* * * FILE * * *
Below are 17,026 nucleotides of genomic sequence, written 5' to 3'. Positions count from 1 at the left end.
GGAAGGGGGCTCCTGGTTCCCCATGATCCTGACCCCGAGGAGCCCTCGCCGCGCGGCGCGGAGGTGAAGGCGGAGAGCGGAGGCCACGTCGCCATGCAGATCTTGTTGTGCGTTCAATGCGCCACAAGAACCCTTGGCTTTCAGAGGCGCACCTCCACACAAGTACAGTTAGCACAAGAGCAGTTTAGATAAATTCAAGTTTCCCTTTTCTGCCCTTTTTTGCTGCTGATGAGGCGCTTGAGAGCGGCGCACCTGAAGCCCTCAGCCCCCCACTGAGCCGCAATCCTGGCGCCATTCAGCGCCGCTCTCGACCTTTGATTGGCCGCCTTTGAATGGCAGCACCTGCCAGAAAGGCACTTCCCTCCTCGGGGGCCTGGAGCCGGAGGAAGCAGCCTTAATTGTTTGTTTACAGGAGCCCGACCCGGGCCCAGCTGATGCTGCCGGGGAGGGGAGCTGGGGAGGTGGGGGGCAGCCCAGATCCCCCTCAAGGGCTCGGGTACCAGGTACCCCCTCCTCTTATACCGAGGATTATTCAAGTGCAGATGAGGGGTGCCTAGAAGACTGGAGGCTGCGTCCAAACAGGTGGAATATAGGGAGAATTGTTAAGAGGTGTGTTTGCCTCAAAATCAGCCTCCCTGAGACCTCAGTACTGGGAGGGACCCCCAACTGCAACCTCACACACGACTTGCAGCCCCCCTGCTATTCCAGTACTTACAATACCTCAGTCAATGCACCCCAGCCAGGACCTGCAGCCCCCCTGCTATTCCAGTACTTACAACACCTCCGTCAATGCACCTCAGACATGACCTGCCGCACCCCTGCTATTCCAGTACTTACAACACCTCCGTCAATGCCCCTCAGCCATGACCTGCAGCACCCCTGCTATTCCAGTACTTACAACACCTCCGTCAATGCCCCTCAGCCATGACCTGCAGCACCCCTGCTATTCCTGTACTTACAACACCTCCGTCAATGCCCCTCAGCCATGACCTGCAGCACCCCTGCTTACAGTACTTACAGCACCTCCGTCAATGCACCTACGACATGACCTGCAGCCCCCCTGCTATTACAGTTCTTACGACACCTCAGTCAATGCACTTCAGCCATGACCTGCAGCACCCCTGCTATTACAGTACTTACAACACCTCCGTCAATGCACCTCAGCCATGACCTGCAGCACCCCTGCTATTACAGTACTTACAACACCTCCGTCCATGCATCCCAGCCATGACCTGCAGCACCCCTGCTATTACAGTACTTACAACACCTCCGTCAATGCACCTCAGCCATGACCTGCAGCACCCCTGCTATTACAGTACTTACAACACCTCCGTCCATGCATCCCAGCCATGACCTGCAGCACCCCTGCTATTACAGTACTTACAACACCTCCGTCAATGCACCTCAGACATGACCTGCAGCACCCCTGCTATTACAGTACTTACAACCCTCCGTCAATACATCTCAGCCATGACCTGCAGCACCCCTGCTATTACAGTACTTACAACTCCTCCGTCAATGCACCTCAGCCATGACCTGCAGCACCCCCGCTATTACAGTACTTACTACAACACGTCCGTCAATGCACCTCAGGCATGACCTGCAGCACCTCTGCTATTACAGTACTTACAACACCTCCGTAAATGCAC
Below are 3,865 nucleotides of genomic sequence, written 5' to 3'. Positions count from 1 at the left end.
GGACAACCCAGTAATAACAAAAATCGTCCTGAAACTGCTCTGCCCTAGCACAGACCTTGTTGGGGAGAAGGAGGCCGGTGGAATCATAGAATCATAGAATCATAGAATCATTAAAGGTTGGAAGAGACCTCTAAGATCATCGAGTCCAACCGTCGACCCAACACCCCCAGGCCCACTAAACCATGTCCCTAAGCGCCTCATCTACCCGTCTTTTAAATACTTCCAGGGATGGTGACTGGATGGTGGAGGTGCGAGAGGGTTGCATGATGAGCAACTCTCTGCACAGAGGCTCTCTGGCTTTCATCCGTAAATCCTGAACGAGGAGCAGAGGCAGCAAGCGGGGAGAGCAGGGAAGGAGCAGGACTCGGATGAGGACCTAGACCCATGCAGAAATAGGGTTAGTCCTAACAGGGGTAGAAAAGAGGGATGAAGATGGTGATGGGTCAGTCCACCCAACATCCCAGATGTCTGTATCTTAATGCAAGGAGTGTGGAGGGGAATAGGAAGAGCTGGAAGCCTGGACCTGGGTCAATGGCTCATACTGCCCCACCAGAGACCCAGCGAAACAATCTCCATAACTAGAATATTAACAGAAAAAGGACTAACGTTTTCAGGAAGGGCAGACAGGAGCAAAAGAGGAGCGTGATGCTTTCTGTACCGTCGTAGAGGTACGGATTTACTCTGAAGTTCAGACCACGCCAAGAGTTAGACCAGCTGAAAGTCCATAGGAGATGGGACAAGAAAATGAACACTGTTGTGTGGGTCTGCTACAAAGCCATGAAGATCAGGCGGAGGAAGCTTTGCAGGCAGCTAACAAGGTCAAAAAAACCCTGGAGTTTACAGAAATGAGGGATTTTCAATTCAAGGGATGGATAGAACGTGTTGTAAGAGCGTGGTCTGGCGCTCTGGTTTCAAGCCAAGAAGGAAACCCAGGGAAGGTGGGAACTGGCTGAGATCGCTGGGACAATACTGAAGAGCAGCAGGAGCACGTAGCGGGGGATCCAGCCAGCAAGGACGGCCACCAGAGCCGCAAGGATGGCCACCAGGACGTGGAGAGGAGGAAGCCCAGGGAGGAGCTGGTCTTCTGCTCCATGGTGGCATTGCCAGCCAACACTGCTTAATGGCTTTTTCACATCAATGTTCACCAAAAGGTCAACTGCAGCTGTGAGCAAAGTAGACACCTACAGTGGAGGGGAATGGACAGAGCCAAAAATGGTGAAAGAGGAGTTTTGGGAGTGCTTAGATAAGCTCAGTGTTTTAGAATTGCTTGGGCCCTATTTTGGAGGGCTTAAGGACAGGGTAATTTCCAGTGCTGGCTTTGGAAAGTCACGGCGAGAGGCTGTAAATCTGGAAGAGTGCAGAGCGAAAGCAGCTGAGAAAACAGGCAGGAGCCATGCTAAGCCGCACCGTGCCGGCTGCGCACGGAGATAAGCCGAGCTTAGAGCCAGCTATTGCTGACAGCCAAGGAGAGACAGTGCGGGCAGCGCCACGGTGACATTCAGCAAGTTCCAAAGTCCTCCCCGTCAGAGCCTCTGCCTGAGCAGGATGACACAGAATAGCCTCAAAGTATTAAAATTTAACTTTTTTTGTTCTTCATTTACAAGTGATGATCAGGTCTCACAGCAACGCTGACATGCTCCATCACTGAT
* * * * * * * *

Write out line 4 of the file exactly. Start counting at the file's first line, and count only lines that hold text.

GGACAACCCAGTAATAACAAAAATCGTCCTGAAACTGCTCTGCCCTAGCACAGACCTTGTTGGGGAGAAGGAGGCCGGTGGAATCATAGAATCATAGAATCATAGAATCATTAAAGGTTGGAAGAGACCTCTAAGATCATCGAGTCCAACCGTCGACCCAACACCCCCAGGCCCACTAAACCATGTCCCTAAGCGCCTCATCTACCCGTCTTTTAAATACTTCCAGGGATGGTGACTGGATGGTGGAGGTGCGAGAGGGTTGCATGATGAGCAACTCTCTGCACAGAGGCTCTCTGGCTTTCATCCGTAAATCCTGAACGAGGAGCAGAGGCAGCAAGCGGGGAGAGCAGGGAAGGAGCAGGACTCGGATGAGGACCTAGACCCATGCAGAAATAGGGTTAGTCCTAACAGGGGTAGAAAAGAGGGATGAAGATGGTGATGGGTCAGTCCACCCAACATCCCAGATGTCTGTATCTTAATGCAAGGAGTGTGGAGGGGAATAGGAAGAGCTGGAAGCCTGGACCTGGGTCAATGGCTCATACTGCCCCACCAGAGACCCAGCGAAACAATCTCCATAACTAGAATATTAACAGAAAAAGGACTAACGTTTTCAGGAAGGGCAGACAGGAGCAAAAGAGGAGCGTGATGCTTTCTGTACCGTCGTAGAGGTACGGATTTACTCTGAAGTTCAGACCACGCCAAGAGTTAGACCAGCTGAAAGTCCATAGGAGATGGGACAAGAAAATGAACACTGTTGTGTGGGTCTGCTACAAAGCCATGAAGATCAGGCGGAGGAAGCTTTGCAGGCAGCTAACAAGGTCAAAAAAACCCTGGAGTTTACAGAAATGAGGGATTTTCAATTCAAGGGATGGATAGAACGTGTTGTAAGAGCGTGGTCTGGCGCTCTGGTTTCAAGCCAAGAAGGAAACCCAGGGAAGGTGGGAACTGGCTGAGATCGCTGGGACAATACTGAAGAGCAGCAGGAGCACGTAGCGGGGGATCCAGCCAGCAAGGACGGCCACCAGAGCCGCAAGGATGGCCACCAGGACGTGGAGAGGAGGAAGCCCAGGGAGGAGCTGGTCTTCTGCTCCATGGTGGCATTGCCAGCCAACACTGCTTAATGGCTTTTTCACATCAATGTTCACCAAAAGGTCAACTGCAGCTGTGAGCAAAGTAGACACCTACAGTGGAGGGGAATGGACAGAGCCAAAAATGGTGAAAGAGGAGTTTTGGGAGTGCTTAGATAAGCTCAGTGTTTTAGAATTGCTTGGGCCCTATTTTGGAGGGCTTAAGGACAGGGTAATTTCCAGTGCTGGCTTTGGAAAGTCACGGCGAGAGGCTGTAAATCTGGAAGAGTGCAGAGCGAAAGCAGCTGAGAAAACAGGCAGGAGCCATGCTAAGCCGCACCGTGCCGGCTGCGCACGGAGATAAGCCGAGCTTAGAGCCAGCTATTGCTGACAGCCAAGGAGAGACAGTGCGGGCAGCGCCACGGTGACATTCAGCAAGTTCCAAAGTCCTCCCCGTCAGAGCCTCTGCCTGAGCAGGATGACACAGAATAGCCTCAAAGTATTAAAATTTAACTTTTTTTGTTCTTCATTTACAAGTGATGATCAGGTCTCACAGCAACGCTGACATGCTCCATCACTGAT